Chinese stars hit with $1.62 billion in 'cold winter' tax crackdown

BEIJING/SHANGHAI (Reuters) - Chinese authorities have collected more than 11 billion yuan ($1.62 billion) in unpaid taxes from celebrities and entertainment companies since they hit the industry with a crackdown, state media Xinhua reported on Tuesday.

FILE PHOTO: Chinese actress Fan Bingbing poses on the red carpet at the Asian Film Awards in Hong Kong, China March 21, 2017. REUTERS/Bobby Yip/File Photo

Xinhua, citing the national tax bureau and content watchdog, said the campaign, which began in October, had ended and companies and workers had been ordered to correct their tax records.

The most famous star to get caught up in the campaign was actress Fan Bingbing who has 62 million online followers.

She was ordered to pay about $129 million in overdue taxes and fines in October, after a four-month disappearance from the public eye, Xihua reported earlier.

Fan issued an apology after being ordered to pay up, saying she accepted the decision, would overcome “all difficulties” to pay the penalties and would step up supervision of her companies.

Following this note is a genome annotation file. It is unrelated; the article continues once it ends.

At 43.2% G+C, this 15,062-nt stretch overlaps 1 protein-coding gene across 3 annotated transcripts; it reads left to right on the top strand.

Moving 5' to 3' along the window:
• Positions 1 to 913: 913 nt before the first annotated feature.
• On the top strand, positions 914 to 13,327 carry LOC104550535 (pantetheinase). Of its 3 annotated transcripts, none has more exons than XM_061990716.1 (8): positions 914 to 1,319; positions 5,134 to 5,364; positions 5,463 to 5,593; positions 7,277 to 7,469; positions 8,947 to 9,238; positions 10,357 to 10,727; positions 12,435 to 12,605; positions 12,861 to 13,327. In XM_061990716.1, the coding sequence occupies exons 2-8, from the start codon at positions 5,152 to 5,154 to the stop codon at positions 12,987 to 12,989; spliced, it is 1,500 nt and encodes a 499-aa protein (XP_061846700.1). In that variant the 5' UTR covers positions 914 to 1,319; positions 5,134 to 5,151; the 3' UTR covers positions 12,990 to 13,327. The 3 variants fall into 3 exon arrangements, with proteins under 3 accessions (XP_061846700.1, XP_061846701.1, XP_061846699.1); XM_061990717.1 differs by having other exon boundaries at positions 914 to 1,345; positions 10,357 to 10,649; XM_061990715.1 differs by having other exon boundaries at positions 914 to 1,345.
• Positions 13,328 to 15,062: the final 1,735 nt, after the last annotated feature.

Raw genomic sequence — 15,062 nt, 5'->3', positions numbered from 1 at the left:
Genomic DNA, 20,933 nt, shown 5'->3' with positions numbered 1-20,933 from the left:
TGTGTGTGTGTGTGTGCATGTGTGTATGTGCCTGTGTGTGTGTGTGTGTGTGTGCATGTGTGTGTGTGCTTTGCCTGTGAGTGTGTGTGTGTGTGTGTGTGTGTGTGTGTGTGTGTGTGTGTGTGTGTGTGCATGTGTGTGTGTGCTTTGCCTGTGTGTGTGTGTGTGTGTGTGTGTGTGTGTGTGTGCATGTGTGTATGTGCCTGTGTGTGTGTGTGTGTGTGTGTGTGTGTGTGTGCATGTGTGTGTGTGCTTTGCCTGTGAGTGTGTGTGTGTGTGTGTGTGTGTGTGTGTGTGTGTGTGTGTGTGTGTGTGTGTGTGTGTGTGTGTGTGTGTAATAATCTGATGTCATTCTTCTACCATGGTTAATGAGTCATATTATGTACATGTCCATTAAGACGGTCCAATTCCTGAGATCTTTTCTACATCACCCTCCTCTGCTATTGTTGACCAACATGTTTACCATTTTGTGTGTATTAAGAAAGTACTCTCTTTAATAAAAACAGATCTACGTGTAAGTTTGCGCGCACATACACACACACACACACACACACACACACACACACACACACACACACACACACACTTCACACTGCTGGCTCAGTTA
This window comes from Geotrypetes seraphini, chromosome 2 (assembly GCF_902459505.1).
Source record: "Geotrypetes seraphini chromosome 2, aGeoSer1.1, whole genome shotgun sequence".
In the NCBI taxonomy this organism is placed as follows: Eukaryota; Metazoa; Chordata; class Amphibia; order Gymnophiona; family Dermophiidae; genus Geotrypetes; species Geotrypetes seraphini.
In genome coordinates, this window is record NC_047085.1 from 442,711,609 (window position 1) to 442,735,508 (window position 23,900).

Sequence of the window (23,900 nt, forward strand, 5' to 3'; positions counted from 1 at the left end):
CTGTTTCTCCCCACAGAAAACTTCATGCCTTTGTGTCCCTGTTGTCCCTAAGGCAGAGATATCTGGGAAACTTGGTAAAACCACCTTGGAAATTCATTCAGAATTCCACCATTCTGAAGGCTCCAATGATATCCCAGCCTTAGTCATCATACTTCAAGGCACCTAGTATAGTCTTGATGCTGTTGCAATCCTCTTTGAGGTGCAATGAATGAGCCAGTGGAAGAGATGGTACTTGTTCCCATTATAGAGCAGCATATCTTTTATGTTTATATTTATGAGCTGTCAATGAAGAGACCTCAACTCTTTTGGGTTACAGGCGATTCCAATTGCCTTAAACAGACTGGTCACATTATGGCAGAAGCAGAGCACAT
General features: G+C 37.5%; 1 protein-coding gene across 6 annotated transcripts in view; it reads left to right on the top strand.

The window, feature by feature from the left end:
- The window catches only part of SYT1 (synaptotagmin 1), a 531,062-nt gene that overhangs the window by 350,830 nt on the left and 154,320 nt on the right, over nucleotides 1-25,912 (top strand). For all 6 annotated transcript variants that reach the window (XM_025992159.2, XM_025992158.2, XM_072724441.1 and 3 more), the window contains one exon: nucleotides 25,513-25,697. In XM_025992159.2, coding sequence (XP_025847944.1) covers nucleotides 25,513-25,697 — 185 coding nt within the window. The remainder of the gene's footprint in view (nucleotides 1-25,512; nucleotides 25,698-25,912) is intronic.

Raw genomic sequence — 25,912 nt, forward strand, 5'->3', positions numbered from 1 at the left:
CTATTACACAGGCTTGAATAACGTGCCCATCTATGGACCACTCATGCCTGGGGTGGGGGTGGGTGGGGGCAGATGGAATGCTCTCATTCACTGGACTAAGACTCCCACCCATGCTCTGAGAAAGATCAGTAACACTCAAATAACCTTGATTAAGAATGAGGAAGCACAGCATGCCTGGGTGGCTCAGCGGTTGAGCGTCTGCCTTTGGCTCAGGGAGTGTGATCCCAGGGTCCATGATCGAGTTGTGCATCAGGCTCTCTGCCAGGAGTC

Industry insiders have lamented that a “cold winter” has descended on the business since authorities launched the checks, with film projects stalling and investors selling off related company shares.

Huayi Brothers Media Corp 300027.SZ, a company linked to Fan Bingbing, has seen its share price halved since last year, while movie box office revenue growth in the world's second-largest movie market after the United States, slowed last year.

Authorities said the industry should set its mind at rest and focus on work, but added that it would continue to target companies and individuals deemed highly exposed to tax-related risks.

Industry workers should “practise socialist core values ... and strive to be entertainment workers with belief, empathy and sense of responsibility in the new era”, authorities said, according to Xinhua.

($1 = 6.8060 yuan renminbi)

Reporting by Pei Li and Brenda Goh; Editing by Robert Birsel